“Stabilising using a piled solution would not create a barrier to roots and they would continue to grow beneath the structure thereby reaching the area of the property not protected by the works. As such, mitigating against the cause in the form of tree management or drain repairs deemed to be a better approach and safe-guarded not only the part of the property that was showing subsidence damage but also the rest of the property from potential damage in the future.”
Tellingly, a number of Asuc members have withdrawn from the market as the association was unable to offer its latent defects insurance as the risk of recurrence was too high for its insurers.
“The risk this year for insurers, particularly those on fixed price indemnity models, is that those superficial repairs fail and a more substantial repair including underpinning is required. This will be expensive in cost and damage customer confidence in what was done before,” argues Withers.
But there is some light for the profession. As most subsidence claims take around 12 to 18 months to investigate, diagnose repair and settle, the repairs and underpinning is some way down the line following initial loss adjustor visits, site investigations, agreeing schedules, pricing and then finally carry out the works.
“Underpinning contractors will have a longer period to gear up for the work,” explains Withers. “We’ll have longer to get prepared for how many claims they will be, longer than the other professions.”
But could a change in foundation design for housing make them subsidence proof and mitigate the urgency of a surge year? Withers believes it could.
Asuc has been working with the Subsidence Group for a number of years, and more recently with The Trees and Design Action Group (TDAG) – made up of professionals and organisations increasing awareness of the role of trees in the built environment.
Withers explains: “TDAG’s focus is on providing much needed tree planting for the environment is against a background of insurers wanting to fell trees because of subsidence problems. Add in local authorities with Tree Preservation Orders and we need to work together to manage how to plant trees and cope with foundation issues.
TDAG’s national coordinator Sue James agrees: ”We all need to be singing from the same hymn sheet. It’s the future planning.”
“We need to use what we have learnt. We know what the pitfall are and what kinds of foundation tend to fail,” adds Withers.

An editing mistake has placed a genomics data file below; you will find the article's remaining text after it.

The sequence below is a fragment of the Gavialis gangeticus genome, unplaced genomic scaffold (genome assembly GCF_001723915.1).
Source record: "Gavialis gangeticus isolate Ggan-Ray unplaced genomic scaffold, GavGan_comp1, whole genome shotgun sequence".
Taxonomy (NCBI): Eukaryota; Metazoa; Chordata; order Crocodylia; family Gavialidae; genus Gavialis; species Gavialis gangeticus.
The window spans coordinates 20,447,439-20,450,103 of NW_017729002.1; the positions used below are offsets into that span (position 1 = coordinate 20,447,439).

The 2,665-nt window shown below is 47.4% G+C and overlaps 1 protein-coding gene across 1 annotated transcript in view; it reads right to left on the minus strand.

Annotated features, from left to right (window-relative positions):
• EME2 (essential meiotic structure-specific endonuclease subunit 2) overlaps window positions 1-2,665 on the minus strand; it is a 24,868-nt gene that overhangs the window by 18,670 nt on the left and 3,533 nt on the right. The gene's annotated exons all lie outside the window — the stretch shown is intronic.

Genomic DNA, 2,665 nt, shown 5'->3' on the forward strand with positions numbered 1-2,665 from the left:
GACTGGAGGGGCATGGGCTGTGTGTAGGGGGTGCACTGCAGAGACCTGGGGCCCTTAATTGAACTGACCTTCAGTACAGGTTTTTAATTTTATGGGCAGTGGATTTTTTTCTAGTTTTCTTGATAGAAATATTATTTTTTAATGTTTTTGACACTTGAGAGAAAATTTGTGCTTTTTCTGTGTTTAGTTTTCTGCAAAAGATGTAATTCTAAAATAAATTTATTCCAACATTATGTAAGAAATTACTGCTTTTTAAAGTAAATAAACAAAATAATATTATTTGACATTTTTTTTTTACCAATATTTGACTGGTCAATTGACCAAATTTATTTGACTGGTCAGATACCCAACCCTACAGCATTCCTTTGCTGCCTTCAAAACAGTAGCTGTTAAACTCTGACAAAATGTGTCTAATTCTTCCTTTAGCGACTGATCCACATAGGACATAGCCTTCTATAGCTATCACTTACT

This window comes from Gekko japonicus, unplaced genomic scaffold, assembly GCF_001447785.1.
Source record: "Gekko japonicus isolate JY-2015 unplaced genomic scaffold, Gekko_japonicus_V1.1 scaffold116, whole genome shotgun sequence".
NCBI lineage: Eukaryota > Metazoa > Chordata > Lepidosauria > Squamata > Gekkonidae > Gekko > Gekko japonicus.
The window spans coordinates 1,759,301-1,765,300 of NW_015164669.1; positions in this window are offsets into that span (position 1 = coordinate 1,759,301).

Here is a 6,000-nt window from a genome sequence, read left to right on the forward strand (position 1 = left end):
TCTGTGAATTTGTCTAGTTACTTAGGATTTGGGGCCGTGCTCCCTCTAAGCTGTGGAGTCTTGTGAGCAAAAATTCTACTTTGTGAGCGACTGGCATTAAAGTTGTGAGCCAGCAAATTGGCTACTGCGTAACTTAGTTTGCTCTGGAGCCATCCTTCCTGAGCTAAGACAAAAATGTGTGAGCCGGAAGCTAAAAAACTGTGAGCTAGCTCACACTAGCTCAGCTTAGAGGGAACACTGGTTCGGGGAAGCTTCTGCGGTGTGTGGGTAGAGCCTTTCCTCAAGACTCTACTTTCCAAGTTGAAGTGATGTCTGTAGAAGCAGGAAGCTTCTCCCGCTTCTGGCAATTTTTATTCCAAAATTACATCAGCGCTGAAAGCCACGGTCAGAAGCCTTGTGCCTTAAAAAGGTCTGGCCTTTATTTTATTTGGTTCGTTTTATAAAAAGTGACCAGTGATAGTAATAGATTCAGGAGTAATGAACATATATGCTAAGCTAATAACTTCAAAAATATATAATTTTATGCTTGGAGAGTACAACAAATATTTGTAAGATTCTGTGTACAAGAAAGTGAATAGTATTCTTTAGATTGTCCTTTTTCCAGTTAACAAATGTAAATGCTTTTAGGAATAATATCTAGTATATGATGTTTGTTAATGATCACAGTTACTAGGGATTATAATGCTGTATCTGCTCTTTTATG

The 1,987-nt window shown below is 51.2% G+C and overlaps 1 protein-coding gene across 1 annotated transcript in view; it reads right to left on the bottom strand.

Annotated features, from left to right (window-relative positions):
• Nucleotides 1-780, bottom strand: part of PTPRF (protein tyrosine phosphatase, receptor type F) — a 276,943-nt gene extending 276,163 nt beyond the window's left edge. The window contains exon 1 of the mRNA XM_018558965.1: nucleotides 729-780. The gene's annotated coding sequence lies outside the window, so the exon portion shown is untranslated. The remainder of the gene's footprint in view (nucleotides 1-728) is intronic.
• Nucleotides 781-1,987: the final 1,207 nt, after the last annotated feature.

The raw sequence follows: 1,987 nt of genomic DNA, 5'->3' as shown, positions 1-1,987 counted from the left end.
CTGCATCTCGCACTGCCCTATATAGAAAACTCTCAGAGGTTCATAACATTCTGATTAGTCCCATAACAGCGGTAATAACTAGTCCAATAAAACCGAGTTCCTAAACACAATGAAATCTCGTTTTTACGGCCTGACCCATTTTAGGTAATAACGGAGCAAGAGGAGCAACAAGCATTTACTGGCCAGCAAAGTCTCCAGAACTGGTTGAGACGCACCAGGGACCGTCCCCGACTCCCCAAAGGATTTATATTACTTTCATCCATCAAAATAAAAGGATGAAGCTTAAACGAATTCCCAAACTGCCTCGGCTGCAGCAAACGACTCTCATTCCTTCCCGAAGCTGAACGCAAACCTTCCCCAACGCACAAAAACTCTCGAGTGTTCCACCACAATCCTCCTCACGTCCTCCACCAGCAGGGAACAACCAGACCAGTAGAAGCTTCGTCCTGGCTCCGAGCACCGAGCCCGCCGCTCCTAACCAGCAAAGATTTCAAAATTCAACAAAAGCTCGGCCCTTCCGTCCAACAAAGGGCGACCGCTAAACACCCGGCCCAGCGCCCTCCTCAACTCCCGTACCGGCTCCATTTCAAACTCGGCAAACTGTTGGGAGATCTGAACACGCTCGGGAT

“The National House-Building Council guidance on foundations is, in our view, dated and needs updating to address health and safety concerns, as well as the changing cost of engineered foundations. We consider that 2.5m or less for trench fill is still dangerous for the health and safety of the operatives.”
Asuc is campaigning for depth calculators to be used more widely and they can prove there is a need for engineered foundations from 1.5m. “In fact, we can demonstrate that and at depths of 1.5m to 1.75m a piled foundation system can be more cost effective than trench fill,” says Withers.
“It’s good for the environment, less muck away, less concrete, fewer lorries on the road.
“Where work is needed, is where the industry has got itself stuck in trench fill mode as the easy option with house builders and developers.”
Asuc is slowly breaking the mould and members are able to offer piled systems that include a ground floor slab, insitu or pre-cast concrete, ready to build from, with a foundation insurance guarantee.
“There is a rub between the insurance industry, the tree planting groups and where we fit in,” says Withers. “If there is a claim involving a tree, the insurance industry will want that tree trimmed or removed; the tree planting group will want to keep it in and plant further trees; and we know we can provide foundations if tree planting is planned. And we can do that as cost effectively as trench fill in most circumstances, says Withers.
James agrees: ”If the Victorians had built houses on piled foundations, to accommodate tree roots, then we be might be seeing less subisidence issues now. And whilst we need to provide housing for people, we have a responsibility to make places for people, and to future proof those homes.”
Withers believes that it is possible to future proof homes with a piled foundation: “We know that piled solution is cost effective, safer and can complement the tree planting requirements. If we are ever to build the 250,000 to 300,000 houses a year the government is calling for, this is the perfect starting point and to prevent further surge years.
“We can plan for the influx of work for underpinning contractor next year as the insurance claims are settled. But what would kick it off big time is if 2019 is another surge year.”